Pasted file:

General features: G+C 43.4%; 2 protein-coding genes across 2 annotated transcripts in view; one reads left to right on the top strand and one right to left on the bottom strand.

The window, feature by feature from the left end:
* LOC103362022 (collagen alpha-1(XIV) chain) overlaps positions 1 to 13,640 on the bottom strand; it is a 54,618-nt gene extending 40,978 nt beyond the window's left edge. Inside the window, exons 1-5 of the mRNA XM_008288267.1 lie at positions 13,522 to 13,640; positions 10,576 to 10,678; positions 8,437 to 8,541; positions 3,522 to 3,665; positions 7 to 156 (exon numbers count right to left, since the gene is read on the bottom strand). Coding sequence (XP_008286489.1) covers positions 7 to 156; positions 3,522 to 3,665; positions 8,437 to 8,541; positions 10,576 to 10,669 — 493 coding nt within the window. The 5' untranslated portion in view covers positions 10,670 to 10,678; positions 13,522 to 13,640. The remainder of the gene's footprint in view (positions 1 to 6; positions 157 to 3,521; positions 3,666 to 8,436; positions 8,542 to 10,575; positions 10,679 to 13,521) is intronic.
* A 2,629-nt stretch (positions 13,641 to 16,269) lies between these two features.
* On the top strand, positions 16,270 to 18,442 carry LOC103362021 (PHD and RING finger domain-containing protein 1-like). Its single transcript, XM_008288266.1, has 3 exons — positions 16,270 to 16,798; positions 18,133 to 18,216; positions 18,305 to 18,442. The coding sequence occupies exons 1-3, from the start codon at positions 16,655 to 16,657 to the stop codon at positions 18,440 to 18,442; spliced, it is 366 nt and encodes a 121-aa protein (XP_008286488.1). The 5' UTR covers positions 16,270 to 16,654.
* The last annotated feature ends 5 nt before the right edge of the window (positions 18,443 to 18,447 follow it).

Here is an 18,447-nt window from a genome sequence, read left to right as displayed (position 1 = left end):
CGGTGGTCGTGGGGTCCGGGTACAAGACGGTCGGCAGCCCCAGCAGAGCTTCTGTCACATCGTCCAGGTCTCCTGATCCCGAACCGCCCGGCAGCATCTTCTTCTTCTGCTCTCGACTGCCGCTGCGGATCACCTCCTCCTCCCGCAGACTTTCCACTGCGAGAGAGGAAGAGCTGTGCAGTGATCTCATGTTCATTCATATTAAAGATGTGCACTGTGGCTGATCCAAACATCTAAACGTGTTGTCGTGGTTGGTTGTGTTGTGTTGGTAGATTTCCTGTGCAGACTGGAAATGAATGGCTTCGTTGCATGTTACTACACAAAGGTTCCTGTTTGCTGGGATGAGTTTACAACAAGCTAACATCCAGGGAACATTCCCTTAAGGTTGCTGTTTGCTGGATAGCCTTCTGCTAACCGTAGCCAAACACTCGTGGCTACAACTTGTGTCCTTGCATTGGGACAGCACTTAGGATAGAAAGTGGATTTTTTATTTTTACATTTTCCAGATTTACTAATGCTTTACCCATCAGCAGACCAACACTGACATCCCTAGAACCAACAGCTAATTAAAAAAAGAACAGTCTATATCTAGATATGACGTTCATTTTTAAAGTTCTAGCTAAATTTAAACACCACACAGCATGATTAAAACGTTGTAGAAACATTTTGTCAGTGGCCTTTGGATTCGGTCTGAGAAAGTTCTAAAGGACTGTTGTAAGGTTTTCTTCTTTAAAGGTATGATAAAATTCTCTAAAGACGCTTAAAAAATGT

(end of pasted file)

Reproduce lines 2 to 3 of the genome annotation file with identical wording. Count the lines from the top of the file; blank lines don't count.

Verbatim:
The window, feature by feature from the left end:
* LOC103362022 (collagen alpha-1(XIV) chain) overlaps positions 1 to 13,640 on the bottom strand; it is a 54,618-nt gene extending 40,978 nt beyond the window's left edge. Inside the window, exons 1-5 of the mRNA XM_008288267.1 lie at positions 13,522 to 13,640; positions 10,576 to 10,678; positions 8,437 to 8,541; positions 3,522 to 3,665; positions 7 to 156 (exon numbers count right to left, since the gene is read on the bottom strand). Coding sequence (XP_008286489.1) covers positions 7 to 156; positions 3,522 to 3,665; positions 8,437 to 8,541; positions 10,576 to 10,669 — 493 coding nt within the window. The 5' untranslated portion in view covers positions 10,670 to 10,678; positions 13,522 to 13,640. The remainder of the gene's footprint in view (positions 1 to 6; positions 157 to 3,521; positions 3,666 to 8,436; positions 8,542 to 10,575; positions 10,679 to 13,521) is intronic.